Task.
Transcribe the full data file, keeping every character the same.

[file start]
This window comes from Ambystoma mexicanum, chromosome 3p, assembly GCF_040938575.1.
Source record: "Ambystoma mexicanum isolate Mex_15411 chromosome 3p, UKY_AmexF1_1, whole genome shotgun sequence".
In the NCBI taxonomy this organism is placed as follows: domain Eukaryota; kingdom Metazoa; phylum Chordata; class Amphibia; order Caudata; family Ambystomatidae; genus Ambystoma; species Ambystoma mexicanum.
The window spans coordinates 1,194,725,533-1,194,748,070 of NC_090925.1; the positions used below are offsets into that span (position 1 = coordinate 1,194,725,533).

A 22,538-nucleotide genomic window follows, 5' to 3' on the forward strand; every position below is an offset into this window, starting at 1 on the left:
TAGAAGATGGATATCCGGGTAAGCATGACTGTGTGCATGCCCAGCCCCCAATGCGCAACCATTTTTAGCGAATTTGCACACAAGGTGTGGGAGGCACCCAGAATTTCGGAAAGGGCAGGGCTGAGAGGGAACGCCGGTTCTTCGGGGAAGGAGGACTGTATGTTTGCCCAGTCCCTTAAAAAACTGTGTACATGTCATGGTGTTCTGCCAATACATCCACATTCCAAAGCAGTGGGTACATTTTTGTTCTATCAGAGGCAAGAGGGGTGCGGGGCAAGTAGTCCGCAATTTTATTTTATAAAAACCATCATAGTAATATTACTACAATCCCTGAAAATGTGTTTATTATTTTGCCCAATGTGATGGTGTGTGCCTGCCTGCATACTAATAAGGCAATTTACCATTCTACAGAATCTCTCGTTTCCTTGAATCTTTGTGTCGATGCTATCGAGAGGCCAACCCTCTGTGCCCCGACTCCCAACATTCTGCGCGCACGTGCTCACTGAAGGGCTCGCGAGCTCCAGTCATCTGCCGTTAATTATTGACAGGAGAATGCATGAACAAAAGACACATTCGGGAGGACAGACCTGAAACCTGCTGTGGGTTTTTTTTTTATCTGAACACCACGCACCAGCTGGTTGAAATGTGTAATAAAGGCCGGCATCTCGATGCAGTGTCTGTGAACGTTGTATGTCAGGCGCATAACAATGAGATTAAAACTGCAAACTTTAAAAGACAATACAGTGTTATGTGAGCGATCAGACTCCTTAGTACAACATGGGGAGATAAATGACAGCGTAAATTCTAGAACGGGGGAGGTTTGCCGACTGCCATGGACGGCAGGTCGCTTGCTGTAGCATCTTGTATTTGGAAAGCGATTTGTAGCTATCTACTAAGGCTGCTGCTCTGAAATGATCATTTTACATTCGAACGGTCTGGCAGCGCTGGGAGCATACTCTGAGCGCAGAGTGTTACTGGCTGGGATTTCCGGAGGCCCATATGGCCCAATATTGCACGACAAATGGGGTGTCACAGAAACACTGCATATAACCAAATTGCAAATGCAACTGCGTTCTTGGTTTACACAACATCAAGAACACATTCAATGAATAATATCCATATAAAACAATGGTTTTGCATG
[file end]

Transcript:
This window comes from Ambystoma mexicanum, chromosome 3p, assembly GCF_040938575.1.
Source record: "Ambystoma mexicanum isolate Mex_15411 chromosome 3p, UKY_AmexF1_1, whole genome shotgun sequence".
In the NCBI taxonomy this organism is placed as follows: domain Eukaryota; kingdom Metazoa; phylum Chordata; class Amphibia; order Caudata; family Ambystomatidae; genus Ambystoma; species Ambystoma mexicanum.
The window spans coordinates 1,194,725,533-1,194,748,070 of NC_090925.1; the positions used below are offsets into that span (position 1 = coordinate 1,194,725,533).

A 22,538-nucleotide genomic window follows, 5' to 3' on the forward strand; every position below is an offset into this window, starting at 1 on the left:
TAGAAGATGGATATCCGGGTAAGCATGACTGTGTGCATGCCCAGCCCCCAATGCGCAACCATTTTTAGCGAATTTGCACACAAGGTGTGGGAGGCACCCAGAATTTCGGAAAGGGCAGGGCTGAGAGGGAACGCCGGTTCTTCGGGGAAGGAGGACTGTATGTTTGCCCAGTCCCTTAAAAAACTGTGTACATGTCATGGTGTTCTGCCAATACATCCACATTCCAAAGCAGTGGGTACATTTTTGTTCTATCAGAGGCAAGAGGGGTGCGGGGCAAGTAGTCCGCAATTTTATTTTATAAAAACCATCATAGTAATATTACTACAATCCCTGAAAATGTGTTTATTATTTTGCCCAATGTGATGGTGTGTGCCTGCCTGCATACTAATAAGGCAATTTACCATTCTACAGAATCTCTCGTTTCCTTGAATCTTTGTGTCGATGCTATCGAGAGGCCAACCCTCTGTGCCCCGACTCCCAACATTCTGCGCGCACGTGCTCACTGAAGGGCTCGCGAGCTCCAGTCATCTGCCGTTAATTATTGACAGGAGAATGCATGAACAAAAGACACATTCGGGAGGACAGACCTGAAACCTGCTGTGGGTTTTTTTTTTATCTGAACACCACGCACCAGCTGGTTGAAATGTGTAATAAAGGCCGGCATCTCGATGCAGTGTCTGTGAACGTTGTATGTCAGGCGCATAACAATGAGATTAAAACTGCAAACTTTAAAAGACAATACAGTGTTATGTGAGCGATCAGACTCCTTAGTACAACATGGGGAGATAAATGACAGCGTAAATTCTAGAACGGGGGAGGTTTGCCGACTGCCATGGACGGCAGGTCGCTTGCTGTAGCATCTTGTATTTGGAAAGCGATTTGTAGCTATCTACTAAGGCTGCTGCTCTGAAATGATCATTTTACATTCGAACGGTCTGGCAGCGCTGGGAGCATACTCTGAGCGCAGAGTGTTACTGGCTGGGATTTCCGGAGGCCCATATGGCCCAATATTGCACGACAAATGGGGTGTCACAGAAACACTGCATATAACCAAATTGCAAATGCAACTGCGTTCTTGGTTTACACAACATCAAGAACACATTCAATGAATAATATCCATATAAAACAATGGTTTTGCATG